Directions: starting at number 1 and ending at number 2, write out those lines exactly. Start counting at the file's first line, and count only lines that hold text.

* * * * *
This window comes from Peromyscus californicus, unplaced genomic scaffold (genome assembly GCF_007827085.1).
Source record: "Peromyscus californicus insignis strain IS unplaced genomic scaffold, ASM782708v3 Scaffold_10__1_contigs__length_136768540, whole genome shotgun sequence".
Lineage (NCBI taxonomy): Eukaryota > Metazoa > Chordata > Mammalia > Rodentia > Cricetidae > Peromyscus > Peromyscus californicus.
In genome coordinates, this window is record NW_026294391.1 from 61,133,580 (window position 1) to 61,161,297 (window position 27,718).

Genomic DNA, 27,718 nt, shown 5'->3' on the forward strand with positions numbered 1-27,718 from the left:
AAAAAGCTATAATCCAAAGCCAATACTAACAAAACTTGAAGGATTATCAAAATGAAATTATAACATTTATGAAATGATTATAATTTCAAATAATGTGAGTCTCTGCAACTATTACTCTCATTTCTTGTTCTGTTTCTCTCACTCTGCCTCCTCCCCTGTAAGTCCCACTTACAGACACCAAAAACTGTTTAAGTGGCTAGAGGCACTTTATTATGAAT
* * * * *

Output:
This window comes from Peromyscus californicus, unplaced genomic scaffold (genome assembly GCF_007827085.1).
Source record: "Peromyscus californicus insignis strain IS unplaced genomic scaffold, ASM782708v3 Scaffold_10__1_contigs__length_136768540, whole genome shotgun sequence".